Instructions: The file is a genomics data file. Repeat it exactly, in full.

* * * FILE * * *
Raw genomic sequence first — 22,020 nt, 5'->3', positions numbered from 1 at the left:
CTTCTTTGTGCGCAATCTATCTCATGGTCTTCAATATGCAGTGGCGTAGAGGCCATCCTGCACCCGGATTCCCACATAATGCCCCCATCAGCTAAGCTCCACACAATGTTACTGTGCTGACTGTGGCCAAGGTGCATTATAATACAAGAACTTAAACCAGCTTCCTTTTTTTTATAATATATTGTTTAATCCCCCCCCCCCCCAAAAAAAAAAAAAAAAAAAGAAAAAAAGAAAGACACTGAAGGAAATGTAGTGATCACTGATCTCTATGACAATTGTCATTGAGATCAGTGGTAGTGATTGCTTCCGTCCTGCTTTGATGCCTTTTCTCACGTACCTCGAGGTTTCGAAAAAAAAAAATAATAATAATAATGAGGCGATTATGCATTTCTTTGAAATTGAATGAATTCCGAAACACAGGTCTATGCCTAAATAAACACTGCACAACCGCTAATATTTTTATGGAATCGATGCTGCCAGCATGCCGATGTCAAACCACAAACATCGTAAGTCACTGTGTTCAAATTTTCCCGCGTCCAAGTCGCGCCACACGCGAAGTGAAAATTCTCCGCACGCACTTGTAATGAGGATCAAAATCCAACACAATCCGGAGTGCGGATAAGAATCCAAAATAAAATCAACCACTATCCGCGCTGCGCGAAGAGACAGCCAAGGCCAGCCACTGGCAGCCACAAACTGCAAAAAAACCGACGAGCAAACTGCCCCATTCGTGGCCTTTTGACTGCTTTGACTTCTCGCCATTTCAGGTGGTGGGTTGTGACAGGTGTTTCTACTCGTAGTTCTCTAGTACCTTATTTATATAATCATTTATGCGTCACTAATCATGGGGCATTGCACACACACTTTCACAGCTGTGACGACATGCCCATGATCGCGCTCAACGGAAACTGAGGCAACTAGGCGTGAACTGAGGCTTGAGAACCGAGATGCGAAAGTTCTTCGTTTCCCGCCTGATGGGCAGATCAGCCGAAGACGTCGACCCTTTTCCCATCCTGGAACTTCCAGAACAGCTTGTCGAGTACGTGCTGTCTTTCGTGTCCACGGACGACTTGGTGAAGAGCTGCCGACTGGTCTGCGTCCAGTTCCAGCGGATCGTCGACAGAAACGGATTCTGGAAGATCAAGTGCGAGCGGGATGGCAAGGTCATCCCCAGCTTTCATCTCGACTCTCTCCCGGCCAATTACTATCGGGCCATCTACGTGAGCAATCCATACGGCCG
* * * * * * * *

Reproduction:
Raw genomic sequence first — 22,020 nt, 5'->3', positions numbered from 1 at the left:
CTTCTTTGTGCGCAATCTATCTCATGGTCTTCAATATGCAGTGGCGTAGAGGCCATCCTGCACCCGGATTCCCACATAATGCCCCCATCAGCTAAGCTCCACACAATGTTACTGTGCTGACTGTGGCCAAGGTGCATTATAATACAAGAACTTAAACCAGCTTCCTTTTTTTTATAATATATTGTTTAATCCCCCCCCCCCCCAAAAAAAAAAAAAAAAAAAGAAAAAAAGAAAGACACTGAAGGAAATGTAGTGATCACTGATCTCTATGACAATTGTCATTGAGATCAGTGGTAGTGATTGCTTCCGTCCTGCTTTGATGCCTTTTCTCACGTACCTCGAGGTTTCGAAAAAAAAAAATAATAATAATAATGAGGCGATTATGCATTTCTTTGAAATTGAATGAATTCCGAAACACAGGTCTATGCCTAAATAAACACTGCACAACCGCTAATATTTTTATGGAATCGATGCTGCCAGCATGCCGATGTCAAACCACAAACATCGTAAGTCACTGTGTTCAAATTTTCCCGCGTCCAAGTCGCGCCACACGCGAAGTGAAAATTCTCCGCACGCACTTGTAATGAGGATCAAAATCCAACACAATCCGGAGTGCGGATAAGAATCCAAAATAAAATCAACCACTATCCGCGCTGCGCGAAGAGACAGCCAAGGCCAGCCACTGGCAGCCACAAACTGCAAAAAAACCGACGAGCAAACTGCCCCATTCGTGGCCTTTTGACTGCTTTGACTTCTCGCCATTTCAGGTGGTGGGTTGTGACAGGTGTTTCTACTCGTAGTTCTCTAGTACCTTATTTATATAATCATTTATGCGTCACTAATCATGGGGCATTGCACACACACTTTCACAGCTGTGACGACATGCCCATGATCGCGCTCAACGGAAACTGAGGCAACTAGGCGTGAACTGAGGCTTGAGAACCGAGATGCGAAAGTTCTTCGTTTCCCGCCTGATGGGCAGATCAGCCGAAGACGTCGACCCTTTTCCCATCCTGGAACTTCCAGAACAGCTTGTCGAGTACGTGCTGTCTTTCGTGTCCACGGACGACTTGGTGAAGAGCTGCCGACTGGTCTGCGTCCAGTTCCAGCGGATCGTCGACAGAAACGGATTCTGGAAGATCAAGTGCGAGCGGGATGGCAAGGTCATCCCCAGCTTTCATCTCGACTCTCTCCCGGCCAATTACTATCGGGCCATCTACGTGAGCAATCCATACGGCCG